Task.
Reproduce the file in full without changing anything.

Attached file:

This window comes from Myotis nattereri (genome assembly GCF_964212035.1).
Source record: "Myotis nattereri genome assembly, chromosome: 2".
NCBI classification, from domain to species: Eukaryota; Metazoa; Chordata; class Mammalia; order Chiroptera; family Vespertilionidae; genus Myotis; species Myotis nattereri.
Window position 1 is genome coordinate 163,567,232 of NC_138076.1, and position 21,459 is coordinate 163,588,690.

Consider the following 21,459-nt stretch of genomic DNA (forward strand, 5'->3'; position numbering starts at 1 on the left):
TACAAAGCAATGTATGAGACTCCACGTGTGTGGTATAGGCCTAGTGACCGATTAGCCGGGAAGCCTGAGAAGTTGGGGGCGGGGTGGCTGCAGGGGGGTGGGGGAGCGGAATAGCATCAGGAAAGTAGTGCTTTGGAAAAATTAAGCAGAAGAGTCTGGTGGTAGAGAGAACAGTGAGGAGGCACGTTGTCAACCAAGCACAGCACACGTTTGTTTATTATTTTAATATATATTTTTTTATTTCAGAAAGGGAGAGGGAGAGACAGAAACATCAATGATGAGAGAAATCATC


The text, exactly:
This window comes from Myotis nattereri (genome assembly GCF_964212035.1).
Source record: "Myotis nattereri genome assembly, chromosome: 2".
NCBI classification, from domain to species: Eukaryota; Metazoa; Chordata; class Mammalia; order Chiroptera; family Vespertilionidae; genus Myotis; species Myotis nattereri.
Window position 1 is genome coordinate 163,567,232 of NC_138076.1, and position 21,459 is coordinate 163,588,690.

Consider the following 21,459-nt stretch of genomic DNA (forward strand, 5'->3'; position numbering starts at 1 on the left):
TACAAAGCAATGTATGAGACTCCACGTGTGTGGTATAGGCCTAGTGACCGATTAGCCGGGAAGCCTGAGAAGTTGGGGGCGGGGTGGCTGCAGGGGGGTGGGGGAGCGGAATAGCATCAGGAAAGTAGTGCTTTGGAAAAATTAAGCAGAAGAGTCTGGTGGTAGAGAGAACAGTGAGGAGGCACGTTGTCAACCAAGCACAGCACACGTTTGTTTATTATTTTAATATATATTTTTTTATTTCAGAAAGGGAGAGGGAGAGACAGAAACATCAATGATGAGAGAAATCATC